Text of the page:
New School News

L-R: Caetano Veloso, Cécile McLorin Salvant, Julia Bullock, Laurie Anderson
L-R: Caetano Veloso, Cécile McLorin Salvant, Julia Bullock, Laurie Anderson

The College of Performing Arts Launches New Series of Conversations with Artists and Musicians

Anyone in the music industry is intimately familiar with the work of Robert Hurwitz, and even if you’re not an industry professional, chances are that you know many of the performers and composers whose music he helped popularize during his tenure as the President of Nonesuch Records. Hurwitz signed or worked with artists that have come to define the sounds of the last several decades including Philip Glass, Björk, John Adams, John Zorn, Pat Metheny, and many others.

As the Aaron Copland Fellow at the College of Performing Arts, Hurwitz is now launching In Our Time: Conversations with Robert Hurwitz, where he will discuss a variety of topics with artists whose creative lives and work have left an indelible mark in music, arts, and culture.

“In Our Time is a series of conversations about what it means being an artist in this moment,” explains Hurwitz. “The ‘moment’ has evolved since I first began planning the series: it was at first the pandemic moment; then it became the economic catastrophe and jobless moment; then it became the George Floyd/Black Lives Matter/racial injustice moment; then it became the fire/hurricane/global warming moment; and now it’s the election/Supreme Court and democracy under fire moment – and many moments in between. All of these moments are still with us, they keep piling on.”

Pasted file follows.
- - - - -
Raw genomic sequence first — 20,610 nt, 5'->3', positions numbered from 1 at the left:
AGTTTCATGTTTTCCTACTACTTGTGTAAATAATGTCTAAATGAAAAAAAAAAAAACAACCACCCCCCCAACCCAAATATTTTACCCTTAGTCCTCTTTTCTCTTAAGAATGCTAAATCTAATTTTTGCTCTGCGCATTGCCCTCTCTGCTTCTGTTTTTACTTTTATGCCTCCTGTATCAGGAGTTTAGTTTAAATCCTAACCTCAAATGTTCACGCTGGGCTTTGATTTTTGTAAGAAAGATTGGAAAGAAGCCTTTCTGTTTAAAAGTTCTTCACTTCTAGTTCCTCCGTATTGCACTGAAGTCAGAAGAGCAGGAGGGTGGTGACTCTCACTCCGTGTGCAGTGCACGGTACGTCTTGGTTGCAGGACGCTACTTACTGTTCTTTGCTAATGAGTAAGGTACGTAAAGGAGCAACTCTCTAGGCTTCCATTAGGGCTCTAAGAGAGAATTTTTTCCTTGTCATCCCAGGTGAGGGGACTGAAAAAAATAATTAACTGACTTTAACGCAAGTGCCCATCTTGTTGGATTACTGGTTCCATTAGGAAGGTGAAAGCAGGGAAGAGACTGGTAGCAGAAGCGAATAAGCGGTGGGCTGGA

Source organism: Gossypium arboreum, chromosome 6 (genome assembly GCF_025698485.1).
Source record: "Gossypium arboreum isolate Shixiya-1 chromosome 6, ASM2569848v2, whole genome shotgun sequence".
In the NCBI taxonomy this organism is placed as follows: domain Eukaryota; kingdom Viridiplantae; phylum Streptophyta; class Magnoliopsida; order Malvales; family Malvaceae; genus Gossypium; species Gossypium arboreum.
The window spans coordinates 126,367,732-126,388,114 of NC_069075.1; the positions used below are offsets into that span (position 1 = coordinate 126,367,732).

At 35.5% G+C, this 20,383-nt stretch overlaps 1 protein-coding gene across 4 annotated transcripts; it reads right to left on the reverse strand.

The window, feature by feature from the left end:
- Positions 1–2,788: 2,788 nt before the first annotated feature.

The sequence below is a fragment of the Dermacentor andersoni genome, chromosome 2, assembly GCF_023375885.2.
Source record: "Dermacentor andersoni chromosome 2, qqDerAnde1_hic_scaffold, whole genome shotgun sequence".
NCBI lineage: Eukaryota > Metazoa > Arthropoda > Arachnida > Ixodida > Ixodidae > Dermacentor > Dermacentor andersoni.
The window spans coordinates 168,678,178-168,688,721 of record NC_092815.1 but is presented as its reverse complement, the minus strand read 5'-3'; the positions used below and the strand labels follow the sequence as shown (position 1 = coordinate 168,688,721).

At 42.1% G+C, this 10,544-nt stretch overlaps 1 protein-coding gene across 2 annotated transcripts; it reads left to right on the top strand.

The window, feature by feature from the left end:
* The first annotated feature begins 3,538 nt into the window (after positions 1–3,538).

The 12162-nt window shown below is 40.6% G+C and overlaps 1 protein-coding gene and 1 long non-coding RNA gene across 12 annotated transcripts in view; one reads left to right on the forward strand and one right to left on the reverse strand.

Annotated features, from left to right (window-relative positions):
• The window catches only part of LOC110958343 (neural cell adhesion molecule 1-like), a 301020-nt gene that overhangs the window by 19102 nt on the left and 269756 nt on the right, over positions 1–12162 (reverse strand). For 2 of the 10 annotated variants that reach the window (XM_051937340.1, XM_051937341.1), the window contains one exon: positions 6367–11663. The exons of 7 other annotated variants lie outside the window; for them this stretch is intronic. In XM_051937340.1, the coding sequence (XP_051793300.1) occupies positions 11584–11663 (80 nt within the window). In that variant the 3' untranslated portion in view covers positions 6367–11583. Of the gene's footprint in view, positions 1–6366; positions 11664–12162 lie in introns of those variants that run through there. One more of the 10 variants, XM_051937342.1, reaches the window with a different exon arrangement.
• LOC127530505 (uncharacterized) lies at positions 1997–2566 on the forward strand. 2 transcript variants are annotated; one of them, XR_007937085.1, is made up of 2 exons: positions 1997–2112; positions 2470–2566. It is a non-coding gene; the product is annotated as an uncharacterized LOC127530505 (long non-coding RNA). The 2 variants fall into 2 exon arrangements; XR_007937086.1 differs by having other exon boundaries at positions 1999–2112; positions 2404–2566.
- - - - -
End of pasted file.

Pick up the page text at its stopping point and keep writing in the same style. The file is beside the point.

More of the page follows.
The series kicks off on Thursday, October 8, with Hurwitz in conversation with legendary Brazilian singer-songwriter Caetano Veloso. Future sessions will include conversations with Julia Bullock, Laurie Anderson, and Cécile McLorin Salvant, who attended the School of Jazz and Contemporary Music.

“Part of the conversations will be about practical considerations,” shared Hurwitz. “What it means for a musician accustomed to constantly performing for audiences suddenly going for months without being in front of the public. What it means being away from fellow musicians who are such an important part of their life. What it means in terms of the daily rhythm of life; what it means economically. And what it might mean in terms of current and future creative work.”

The series is presented in partnership with UCLA, and everyone from the New School community can RSVP here.

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